The Japanese received the first information about Maitreya from Korea, a transmission that included images of the bodhisattva. Most of the monasteries said to have been founded by Sh ō toku Taishi (574 – 622) contain statues of Maitreya in the pose of the pensive prince. It is probable that the Japanese viewed Maitreya as a kami, able to bring long life and prosperity, and thus rituals directed toward him were similar to those performed for indigenous spirits. During the later Heian period (794 – 1185), many felt that the time of the false teaching had been reached and found solace in the thought that Maitreya would soon descend to the earth and preach three sermons under the Dragon Flower Tree. Among those who hoped to see Maitreya was K ū kai (774 – 835), the founder of the Shingon sect, who proclaimed on his deathbed that he would be born into Tu ṣ ita Heaven, where he would spend thousands of years in the presence of the future Buddha before descending with him to the world.
Later developments of the Maitreya cult can still be seen in Japan. In Kashima, for example, it is believed that the rice-laden Ship of Maitreya will one day come from a paradise out in the sea. During the Edo period (1600 – 1868) the Kashima area was the site of Maitreya dances in which the priestess of the shrine gave an oracle that foretold the coming year's fortune. In this capacity she reached out to the world of Maitreya, a paradise of abundance.
Some groups expect that Maitreya's future appearance will take place in Japan, on top of Kimpusan, where the Golden Land will be established and Maitreya will teach his three sermons. Followers in each of the major Buddhist areas in Asia have put forth the belief that Maitreya will be born within their own region and thus can be considered as one of their own rather than a foreigner.
Many of those who, by virtue of their membership in a Maitreya group, consider themselves an elite hope to remain on earth until Maitreya descends. In other cases, devotees believe that he has already appeared. For example, in 1773 a group known as Fujik ō claimed that Maitreya had manifested himself on top of Mount Fuji. The leader, a priest named Kakugy ō , announced the advent of the World of Maitreya. Later, Kakugy ō sealed himself in a cell, drinking only water until his death, which his followers believe is but a stage of waiting for the new age with the future Buddha. The Fujik ō articulated the hopes and aspirations of agrarian communities of the time. During the peasant rebellions of the Edo, large numbers of the group went on a pilgrimage called eejanaika, making the Ise Shrine the focus of their attention. Dancing themselves into ecstatic states, the pilgrims proclaimed that Maitreya would bring abundant harvests.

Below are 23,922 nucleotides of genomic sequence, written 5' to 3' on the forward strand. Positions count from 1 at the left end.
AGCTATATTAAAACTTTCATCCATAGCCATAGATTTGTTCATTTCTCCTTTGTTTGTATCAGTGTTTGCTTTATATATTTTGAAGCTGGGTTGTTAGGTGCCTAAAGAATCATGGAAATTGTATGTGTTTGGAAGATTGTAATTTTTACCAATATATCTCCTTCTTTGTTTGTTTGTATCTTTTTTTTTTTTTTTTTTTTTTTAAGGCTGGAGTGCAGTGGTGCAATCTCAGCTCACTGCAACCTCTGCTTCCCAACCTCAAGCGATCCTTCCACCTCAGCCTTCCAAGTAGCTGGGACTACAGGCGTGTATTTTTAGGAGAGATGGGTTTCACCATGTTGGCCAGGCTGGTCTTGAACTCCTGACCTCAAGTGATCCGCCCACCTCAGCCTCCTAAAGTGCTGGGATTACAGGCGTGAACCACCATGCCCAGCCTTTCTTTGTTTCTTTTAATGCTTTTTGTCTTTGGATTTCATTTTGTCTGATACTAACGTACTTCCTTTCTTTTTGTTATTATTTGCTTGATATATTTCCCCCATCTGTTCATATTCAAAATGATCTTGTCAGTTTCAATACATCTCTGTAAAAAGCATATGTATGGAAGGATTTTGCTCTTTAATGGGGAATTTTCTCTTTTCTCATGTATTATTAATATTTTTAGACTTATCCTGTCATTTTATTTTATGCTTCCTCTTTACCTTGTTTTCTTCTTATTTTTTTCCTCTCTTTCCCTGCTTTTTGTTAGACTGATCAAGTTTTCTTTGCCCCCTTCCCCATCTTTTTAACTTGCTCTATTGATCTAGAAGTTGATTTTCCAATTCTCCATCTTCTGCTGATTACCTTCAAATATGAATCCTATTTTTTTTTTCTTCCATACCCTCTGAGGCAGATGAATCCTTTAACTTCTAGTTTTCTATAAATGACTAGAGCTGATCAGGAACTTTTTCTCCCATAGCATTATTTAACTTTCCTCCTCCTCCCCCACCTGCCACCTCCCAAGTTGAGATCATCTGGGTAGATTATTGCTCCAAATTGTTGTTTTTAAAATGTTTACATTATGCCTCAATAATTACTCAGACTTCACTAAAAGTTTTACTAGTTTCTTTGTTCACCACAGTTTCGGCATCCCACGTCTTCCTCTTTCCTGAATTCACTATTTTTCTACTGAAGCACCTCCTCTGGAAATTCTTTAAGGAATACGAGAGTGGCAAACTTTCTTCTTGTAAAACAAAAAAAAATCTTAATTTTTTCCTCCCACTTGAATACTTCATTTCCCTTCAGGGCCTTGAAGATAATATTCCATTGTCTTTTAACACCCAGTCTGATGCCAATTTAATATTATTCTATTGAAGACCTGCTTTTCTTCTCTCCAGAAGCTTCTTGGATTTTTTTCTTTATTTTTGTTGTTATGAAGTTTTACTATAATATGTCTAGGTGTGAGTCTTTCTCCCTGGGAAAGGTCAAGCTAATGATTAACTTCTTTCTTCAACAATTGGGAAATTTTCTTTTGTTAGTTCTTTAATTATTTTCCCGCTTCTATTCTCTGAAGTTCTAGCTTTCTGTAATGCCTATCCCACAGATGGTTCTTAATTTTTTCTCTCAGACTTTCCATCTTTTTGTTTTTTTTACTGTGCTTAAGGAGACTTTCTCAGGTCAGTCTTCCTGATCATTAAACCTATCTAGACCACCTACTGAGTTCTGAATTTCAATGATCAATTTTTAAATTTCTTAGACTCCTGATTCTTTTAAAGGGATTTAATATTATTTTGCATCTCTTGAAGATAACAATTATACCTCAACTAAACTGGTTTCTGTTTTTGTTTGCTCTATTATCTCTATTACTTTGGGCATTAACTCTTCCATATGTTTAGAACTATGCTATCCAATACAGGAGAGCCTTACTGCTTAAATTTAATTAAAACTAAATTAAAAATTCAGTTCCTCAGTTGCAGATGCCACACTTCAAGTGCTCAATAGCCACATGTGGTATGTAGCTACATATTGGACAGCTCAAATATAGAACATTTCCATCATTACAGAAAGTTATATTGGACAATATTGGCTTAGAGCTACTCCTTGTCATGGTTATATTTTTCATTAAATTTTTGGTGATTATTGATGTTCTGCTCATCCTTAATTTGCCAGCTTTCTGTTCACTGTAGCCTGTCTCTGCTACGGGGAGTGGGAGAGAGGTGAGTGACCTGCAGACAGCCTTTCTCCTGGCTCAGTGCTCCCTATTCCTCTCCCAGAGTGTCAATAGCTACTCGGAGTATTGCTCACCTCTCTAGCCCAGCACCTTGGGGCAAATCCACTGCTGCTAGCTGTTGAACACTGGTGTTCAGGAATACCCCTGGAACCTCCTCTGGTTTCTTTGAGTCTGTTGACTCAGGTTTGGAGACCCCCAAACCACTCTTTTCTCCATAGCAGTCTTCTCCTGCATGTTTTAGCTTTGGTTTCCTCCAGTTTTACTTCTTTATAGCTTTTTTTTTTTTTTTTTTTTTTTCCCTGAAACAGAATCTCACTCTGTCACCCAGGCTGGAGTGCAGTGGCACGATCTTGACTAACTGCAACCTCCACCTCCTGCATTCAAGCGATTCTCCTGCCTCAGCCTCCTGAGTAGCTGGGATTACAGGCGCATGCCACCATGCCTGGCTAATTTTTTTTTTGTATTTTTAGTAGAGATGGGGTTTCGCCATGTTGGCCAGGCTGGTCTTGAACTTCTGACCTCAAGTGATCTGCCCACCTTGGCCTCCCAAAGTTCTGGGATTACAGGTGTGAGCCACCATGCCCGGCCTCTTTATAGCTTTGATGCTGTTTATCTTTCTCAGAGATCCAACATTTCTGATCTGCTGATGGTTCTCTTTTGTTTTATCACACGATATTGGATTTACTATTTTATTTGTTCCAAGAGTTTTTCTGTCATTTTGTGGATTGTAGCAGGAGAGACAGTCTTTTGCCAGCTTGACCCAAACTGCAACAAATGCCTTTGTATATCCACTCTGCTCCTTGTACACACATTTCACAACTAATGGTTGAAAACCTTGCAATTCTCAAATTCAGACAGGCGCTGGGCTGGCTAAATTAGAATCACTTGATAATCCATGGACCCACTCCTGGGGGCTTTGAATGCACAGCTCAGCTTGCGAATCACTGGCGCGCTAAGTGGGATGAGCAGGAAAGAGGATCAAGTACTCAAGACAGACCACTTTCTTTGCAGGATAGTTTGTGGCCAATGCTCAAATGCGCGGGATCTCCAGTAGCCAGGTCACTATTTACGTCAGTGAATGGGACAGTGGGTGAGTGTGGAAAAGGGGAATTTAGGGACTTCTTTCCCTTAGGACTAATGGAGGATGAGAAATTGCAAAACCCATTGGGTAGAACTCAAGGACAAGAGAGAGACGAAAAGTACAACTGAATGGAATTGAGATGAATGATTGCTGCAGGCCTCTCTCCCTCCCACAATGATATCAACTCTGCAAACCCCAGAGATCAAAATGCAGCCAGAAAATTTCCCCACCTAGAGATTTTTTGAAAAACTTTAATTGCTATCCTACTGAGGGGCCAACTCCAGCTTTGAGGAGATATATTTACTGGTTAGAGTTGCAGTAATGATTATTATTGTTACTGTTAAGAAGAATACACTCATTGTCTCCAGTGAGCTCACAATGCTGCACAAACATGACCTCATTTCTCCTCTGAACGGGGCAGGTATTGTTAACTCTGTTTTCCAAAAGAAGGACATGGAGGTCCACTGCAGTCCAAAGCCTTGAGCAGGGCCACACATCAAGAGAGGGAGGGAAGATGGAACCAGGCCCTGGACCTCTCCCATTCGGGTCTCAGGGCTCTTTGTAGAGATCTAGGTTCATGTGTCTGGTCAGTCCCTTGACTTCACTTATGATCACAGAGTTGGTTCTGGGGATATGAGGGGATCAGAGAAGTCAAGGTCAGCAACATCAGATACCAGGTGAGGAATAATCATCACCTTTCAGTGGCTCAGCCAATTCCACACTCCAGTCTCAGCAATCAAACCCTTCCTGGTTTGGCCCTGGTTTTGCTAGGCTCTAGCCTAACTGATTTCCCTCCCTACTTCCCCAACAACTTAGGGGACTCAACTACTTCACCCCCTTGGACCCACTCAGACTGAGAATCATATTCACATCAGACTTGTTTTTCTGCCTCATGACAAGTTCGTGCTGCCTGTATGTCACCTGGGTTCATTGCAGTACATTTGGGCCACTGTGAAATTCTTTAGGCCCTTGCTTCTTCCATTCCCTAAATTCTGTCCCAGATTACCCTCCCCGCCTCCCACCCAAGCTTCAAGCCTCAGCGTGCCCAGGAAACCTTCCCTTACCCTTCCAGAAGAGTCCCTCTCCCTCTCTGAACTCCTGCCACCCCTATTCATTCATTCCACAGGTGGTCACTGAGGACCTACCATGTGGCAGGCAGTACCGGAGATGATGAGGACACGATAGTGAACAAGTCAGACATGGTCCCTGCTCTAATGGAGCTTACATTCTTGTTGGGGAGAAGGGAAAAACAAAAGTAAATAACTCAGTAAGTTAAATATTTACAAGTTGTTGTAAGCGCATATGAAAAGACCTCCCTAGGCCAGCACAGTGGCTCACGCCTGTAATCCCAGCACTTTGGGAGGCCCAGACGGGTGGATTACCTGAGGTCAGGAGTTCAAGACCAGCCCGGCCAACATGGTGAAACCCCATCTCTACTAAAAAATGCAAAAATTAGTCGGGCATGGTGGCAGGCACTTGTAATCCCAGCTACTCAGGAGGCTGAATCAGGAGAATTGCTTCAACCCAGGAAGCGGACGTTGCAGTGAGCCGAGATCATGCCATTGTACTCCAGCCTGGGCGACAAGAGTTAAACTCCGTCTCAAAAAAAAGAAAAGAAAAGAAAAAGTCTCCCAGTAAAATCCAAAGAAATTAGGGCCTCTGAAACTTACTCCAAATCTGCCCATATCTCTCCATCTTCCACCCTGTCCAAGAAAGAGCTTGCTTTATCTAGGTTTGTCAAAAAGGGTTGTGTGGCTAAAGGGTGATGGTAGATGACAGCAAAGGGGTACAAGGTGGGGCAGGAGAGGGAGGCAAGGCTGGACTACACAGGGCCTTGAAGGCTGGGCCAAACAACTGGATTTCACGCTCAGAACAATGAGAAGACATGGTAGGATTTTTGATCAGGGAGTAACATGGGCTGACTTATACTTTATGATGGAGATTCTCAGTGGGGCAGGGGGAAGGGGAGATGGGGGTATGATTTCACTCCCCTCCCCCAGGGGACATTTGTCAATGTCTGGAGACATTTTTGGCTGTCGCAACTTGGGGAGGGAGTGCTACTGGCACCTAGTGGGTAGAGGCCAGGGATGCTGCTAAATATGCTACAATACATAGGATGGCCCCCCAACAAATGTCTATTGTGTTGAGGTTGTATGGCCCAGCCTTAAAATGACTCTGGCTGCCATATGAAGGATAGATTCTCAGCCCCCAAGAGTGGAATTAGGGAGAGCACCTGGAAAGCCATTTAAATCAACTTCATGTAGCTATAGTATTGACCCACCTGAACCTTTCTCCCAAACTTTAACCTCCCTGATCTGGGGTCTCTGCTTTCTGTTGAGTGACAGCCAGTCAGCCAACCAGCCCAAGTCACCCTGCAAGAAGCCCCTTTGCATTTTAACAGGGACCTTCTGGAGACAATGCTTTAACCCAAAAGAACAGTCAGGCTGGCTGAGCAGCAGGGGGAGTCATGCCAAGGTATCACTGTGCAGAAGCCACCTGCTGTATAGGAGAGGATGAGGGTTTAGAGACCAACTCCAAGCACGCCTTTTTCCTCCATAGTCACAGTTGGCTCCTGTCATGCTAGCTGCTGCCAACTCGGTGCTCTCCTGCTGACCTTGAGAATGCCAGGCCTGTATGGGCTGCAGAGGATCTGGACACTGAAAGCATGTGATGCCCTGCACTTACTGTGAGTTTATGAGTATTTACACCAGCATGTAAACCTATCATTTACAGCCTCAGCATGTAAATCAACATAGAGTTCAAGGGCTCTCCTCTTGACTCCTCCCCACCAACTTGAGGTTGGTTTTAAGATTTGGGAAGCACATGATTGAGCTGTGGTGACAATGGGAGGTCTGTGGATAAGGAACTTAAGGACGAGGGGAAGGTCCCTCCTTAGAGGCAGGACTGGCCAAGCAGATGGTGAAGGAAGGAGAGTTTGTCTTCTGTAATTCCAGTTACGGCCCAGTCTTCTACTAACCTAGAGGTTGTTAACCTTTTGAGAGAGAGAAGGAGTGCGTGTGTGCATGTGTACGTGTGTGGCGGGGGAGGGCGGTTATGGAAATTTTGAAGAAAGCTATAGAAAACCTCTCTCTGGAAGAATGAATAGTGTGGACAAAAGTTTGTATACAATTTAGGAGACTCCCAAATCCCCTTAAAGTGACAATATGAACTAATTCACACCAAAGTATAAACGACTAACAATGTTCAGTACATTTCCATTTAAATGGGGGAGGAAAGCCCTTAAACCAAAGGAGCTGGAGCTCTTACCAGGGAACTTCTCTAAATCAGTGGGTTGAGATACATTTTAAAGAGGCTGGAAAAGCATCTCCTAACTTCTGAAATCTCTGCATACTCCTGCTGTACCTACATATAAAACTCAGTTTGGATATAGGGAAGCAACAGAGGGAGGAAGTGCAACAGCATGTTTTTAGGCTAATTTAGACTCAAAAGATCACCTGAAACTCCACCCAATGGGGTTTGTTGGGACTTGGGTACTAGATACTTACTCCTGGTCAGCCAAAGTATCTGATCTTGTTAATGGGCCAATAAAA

The twentieth century was a time of great interest in the "new religions" (shink ō sh ū ky ō ), which manifested the continuing thread of belief in the future Buddha and his appearance in the world. The Ō motoky ō , for example, have close ties with Maitreya. In 1928, Deguchi Onisaburo declared himself an incarnation of Maitreya. This proclamation was made during the year of the dragon, which the oracle had described as the year when great changes would take place. Another new group, the Reiy ū kai, was founded by Kubo Kakutar ō and his sister-in-law Kotani Kimi, who was renowned as a faith healer and called a living Buddha by her followers. After her death the sect established a mountain training center in which her teachings are the center of attention. The identification of Kotani with Maitreya can be seen in the name of the retreat, Mirokusan, or Maitreya's Mountain.
Exhibited in the Buddhist Sculpture Gallery of the National Museum of Korea, this Maitreya Bodhisattva (National Treasure 81) and Amitabha Buddha (National Treasure 82) from Gamsansa Temple are two representative examples of Unified Silla Buddhist sculpture of the early eighth century. Furthermore, both sculptures have an inscription on the back of the halo, providing many details about their production. The inscription on the Maitreya Bodhisattva includes 381 Chinese characters, while the one on the Amitabha Buddha has 392 characters. Parts of these inscriptions are quoted by Iryeon (一然, 1206-1289), a monk of the late Goryeo period, in the &ldquoMt. Namwol&rdquo (南月山條) section from Volume 3 (Pagodas and Statues [㙮像]) of Memorabilia of the Three Kingdoms (三國遺事). As such, these two statues must have been regarded as important Buddhist sculptures at the time of production.
Maitreya Bodhisattva from Gamsansa Temple, Unified Silla Kingdom (719), Gyeongju, Height: 270.0cm, National Treasure 81
Amitabha Buddha from Gamsansa Temple, Unified Silla Kingdom (719-720), Gyeongju, Height: 275.0cm, National Treasure 82
Life of Kim Jiseong and Production of the Statues